HAGERSTOWN, Md. (AP) — An Army scuba diver’s death last January at an Aberdeen Proving Ground test pond near Baltimore was an accident apparently linked to his rapid ascent after he started losing air, according to a spokeswoman and a report released Friday.
Civilian Army employee George Lazzaro, 41, of Nottingham, died with air bubbles in his lungs, heart, brain and veins, according to the report from the Army Safety Center at Fort Rucker, Ala. The condition can occur when a diver holds his breath while surfacing quickly.
A member of his dive team told investigators, “every diver knows in an emergency ascend, you should exhale, exhale, this is a basic diving technique.”
Lazzaro, an experienced diver, died while leading a four-member team Jan. 30 to retrieve equipment from 127 feet in the so-called Super Pond, which is used for testing explosives.
Other team members told investigators that as they returned to the surface, they heard one member say, “I’m losing air.” Then they saw bubbles, followed by Lazzaro’s appearance on the surface. They said he removed his mask and then sank again.
It’s not clear from the 135-page report why Lazzaro lost air. The report’s findings and recommendations are redacted under an exception to the Freedom of Information Act that includes national defense information and the internal personnel rules and practices of federal agencies.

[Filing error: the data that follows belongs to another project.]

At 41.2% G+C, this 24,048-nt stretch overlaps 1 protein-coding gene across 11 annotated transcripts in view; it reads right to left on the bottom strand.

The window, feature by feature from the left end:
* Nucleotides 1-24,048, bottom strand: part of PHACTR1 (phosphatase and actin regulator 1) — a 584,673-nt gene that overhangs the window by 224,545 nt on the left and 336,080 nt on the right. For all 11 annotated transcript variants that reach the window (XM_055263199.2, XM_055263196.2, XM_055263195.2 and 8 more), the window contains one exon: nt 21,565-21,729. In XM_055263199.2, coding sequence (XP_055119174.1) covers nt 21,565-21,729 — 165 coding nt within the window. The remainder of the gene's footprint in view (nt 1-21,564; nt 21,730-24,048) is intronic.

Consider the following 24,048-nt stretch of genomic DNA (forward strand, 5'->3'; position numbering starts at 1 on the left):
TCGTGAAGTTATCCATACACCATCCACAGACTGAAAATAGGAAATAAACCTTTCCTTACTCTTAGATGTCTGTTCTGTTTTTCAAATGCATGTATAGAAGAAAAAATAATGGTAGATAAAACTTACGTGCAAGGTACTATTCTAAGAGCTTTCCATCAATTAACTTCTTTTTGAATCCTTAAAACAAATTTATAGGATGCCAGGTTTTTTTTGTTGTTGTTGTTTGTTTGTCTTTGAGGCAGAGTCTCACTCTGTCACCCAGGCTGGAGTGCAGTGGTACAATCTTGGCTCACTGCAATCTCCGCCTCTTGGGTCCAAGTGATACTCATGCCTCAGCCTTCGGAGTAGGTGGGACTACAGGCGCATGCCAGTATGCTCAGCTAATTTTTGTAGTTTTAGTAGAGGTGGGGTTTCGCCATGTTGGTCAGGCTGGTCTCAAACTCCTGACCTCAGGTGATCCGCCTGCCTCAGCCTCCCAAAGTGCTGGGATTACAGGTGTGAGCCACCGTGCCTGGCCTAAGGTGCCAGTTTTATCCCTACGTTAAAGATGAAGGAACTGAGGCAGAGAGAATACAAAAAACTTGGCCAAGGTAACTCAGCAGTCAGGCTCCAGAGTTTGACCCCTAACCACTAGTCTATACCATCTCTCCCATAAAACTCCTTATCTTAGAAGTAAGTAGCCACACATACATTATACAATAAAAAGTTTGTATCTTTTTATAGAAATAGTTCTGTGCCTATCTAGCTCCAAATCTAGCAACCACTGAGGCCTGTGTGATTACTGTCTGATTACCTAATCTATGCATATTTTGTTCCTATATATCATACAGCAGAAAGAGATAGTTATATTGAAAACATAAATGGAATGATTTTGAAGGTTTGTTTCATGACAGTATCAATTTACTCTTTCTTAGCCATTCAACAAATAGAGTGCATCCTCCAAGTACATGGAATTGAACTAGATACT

The Occupational Safety and Health Administration found in August that nearly a dozen safety standards were violated at the pond. They included improper training for divers; inadequate supervision during dives; allowing dives to be performed without a standby diver; and using breathing air for purposes other than breathing.
C. Eloise Lundgren, a spokeswoman for the Army Test and Evaluation Command, which operates the pond, said procedures at the pond have been adjusted based on the OSHA and Safety Center reports.
Lundgren said a separate investigation by the Army’s Criminal Investigation Division concluded Lazzaro’s death was an accident.
She said Lazzaro’s death was unrelated to the drownings four weeks later of Navy divers James Reyher and Ryan Harris during a routine dive at the pond. Four sailors face court-martial in Norfolk, Va., for alleged dereliction of duty in their deaths. A fifth accepted non-judicial punishment.
The Super Pond is used to conduct shock testing of vessels, submarine systems and munitions. With a bottom measuring 300 feet in diameter and a maximum depth of 150 feet, the facility also has been used in testing torpedoes, missiles, warheads, amphibious and remotely controlled vehicles, underwater gun firing and acoustics.
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